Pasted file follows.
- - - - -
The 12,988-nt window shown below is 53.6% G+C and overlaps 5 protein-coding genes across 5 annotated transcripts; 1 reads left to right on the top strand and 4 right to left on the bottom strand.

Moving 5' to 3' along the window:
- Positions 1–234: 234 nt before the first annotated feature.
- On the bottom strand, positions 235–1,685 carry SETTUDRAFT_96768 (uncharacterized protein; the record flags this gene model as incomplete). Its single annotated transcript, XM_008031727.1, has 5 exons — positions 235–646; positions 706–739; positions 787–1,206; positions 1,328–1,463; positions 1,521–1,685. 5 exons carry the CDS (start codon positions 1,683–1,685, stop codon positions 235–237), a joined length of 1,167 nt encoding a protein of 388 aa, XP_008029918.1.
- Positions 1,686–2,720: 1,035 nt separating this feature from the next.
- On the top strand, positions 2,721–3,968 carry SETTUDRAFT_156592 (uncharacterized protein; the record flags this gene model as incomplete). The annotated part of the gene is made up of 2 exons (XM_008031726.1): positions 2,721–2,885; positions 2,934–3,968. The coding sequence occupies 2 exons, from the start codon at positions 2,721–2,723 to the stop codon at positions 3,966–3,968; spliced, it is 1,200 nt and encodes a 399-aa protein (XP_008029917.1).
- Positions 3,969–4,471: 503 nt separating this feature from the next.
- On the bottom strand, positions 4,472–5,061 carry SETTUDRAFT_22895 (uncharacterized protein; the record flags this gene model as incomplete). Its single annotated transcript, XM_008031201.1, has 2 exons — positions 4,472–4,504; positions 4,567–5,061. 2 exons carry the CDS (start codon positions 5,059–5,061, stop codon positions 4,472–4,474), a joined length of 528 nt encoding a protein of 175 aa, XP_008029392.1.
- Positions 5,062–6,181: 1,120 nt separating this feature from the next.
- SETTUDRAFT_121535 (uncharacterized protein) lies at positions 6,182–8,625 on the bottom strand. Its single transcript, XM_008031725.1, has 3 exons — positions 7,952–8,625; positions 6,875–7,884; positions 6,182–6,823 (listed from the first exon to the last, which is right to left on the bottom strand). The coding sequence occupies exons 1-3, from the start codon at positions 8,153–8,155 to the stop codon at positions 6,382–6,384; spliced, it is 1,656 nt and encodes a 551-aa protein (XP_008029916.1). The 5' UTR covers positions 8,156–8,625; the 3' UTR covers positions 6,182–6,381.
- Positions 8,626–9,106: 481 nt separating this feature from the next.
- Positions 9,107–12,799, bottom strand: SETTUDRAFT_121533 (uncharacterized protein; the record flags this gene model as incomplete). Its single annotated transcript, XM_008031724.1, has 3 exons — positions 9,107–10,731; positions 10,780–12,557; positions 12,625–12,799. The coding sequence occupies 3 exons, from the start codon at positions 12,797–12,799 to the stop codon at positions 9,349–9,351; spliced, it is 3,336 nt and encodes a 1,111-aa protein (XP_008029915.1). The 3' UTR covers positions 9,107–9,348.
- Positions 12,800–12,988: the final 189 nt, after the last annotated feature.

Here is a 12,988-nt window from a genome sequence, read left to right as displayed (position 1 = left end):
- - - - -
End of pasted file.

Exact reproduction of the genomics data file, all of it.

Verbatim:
The 12,988-nt window shown below is 53.6% G+C and overlaps 5 protein-coding genes across 5 annotated transcripts; 1 reads left to right on the top strand and 4 right to left on the bottom strand.

Moving 5' to 3' along the window:
- Positions 1–234: 234 nt before the first annotated feature.
- On the bottom strand, positions 235–1,685 carry SETTUDRAFT_96768 (uncharacterized protein; the record flags this gene model as incomplete). Its single annotated transcript, XM_008031727.1, has 5 exons — positions 235–646; positions 706–739; positions 787–1,206; positions 1,328–1,463; positions 1,521–1,685. 5 exons carry the CDS (start codon positions 1,683–1,685, stop codon positions 235–237), a joined length of 1,167 nt encoding a protein of 388 aa, XP_008029918.1.
- Positions 1,686–2,720: 1,035 nt separating this feature from the next.
- On the top strand, positions 2,721–3,968 carry SETTUDRAFT_156592 (uncharacterized protein; the record flags this gene model as incomplete). The annotated part of the gene is made up of 2 exons (XM_008031726.1): positions 2,721–2,885; positions 2,934–3,968. The coding sequence occupies 2 exons, from the start codon at positions 2,721–2,723 to the stop codon at positions 3,966–3,968; spliced, it is 1,200 nt and encodes a 399-aa protein (XP_008029917.1).
- Positions 3,969–4,471: 503 nt separating this feature from the next.
- On the bottom strand, positions 4,472–5,061 carry SETTUDRAFT_22895 (uncharacterized protein; the record flags this gene model as incomplete). Its single annotated transcript, XM_008031201.1, has 2 exons — positions 4,472–4,504; positions 4,567–5,061. 2 exons carry the CDS (start codon positions 5,059–5,061, stop codon positions 4,472–4,474), a joined length of 528 nt encoding a protein of 175 aa, XP_008029392.1.
- Positions 5,062–6,181: 1,120 nt separating this feature from the next.
- SETTUDRAFT_121535 (uncharacterized protein) lies at positions 6,182–8,625 on the bottom strand. Its single transcript, XM_008031725.1, has 3 exons — positions 7,952–8,625; positions 6,875–7,884; positions 6,182–6,823 (listed from the first exon to the last, which is right to left on the bottom strand). The coding sequence occupies exons 1-3, from the start codon at positions 8,153–8,155 to the stop codon at positions 6,382–6,384; spliced, it is 1,656 nt and encodes a 551-aa protein (XP_008029916.1). The 5' UTR covers positions 8,156–8,625; the 3' UTR covers positions 6,182–6,381.
- Positions 8,626–9,106: 481 nt separating this feature from the next.
- Positions 9,107–12,799, bottom strand: SETTUDRAFT_121533 (uncharacterized protein; the record flags this gene model as incomplete). Its single annotated transcript, XM_008031724.1, has 3 exons — positions 9,107–10,731; positions 10,780–12,557; positions 12,625–12,799. The coding sequence occupies 3 exons, from the start codon at positions 12,797–12,799 to the stop codon at positions 9,349–9,351; spliced, it is 3,336 nt and encodes a 1,111-aa protein (XP_008029915.1). The 3' UTR covers positions 9,107–9,348.
- Positions 12,800–12,988: the final 189 nt, after the last annotated feature.

Here is a 12,988-nt window from a genome sequence, read left to right as displayed (position 1 = left end):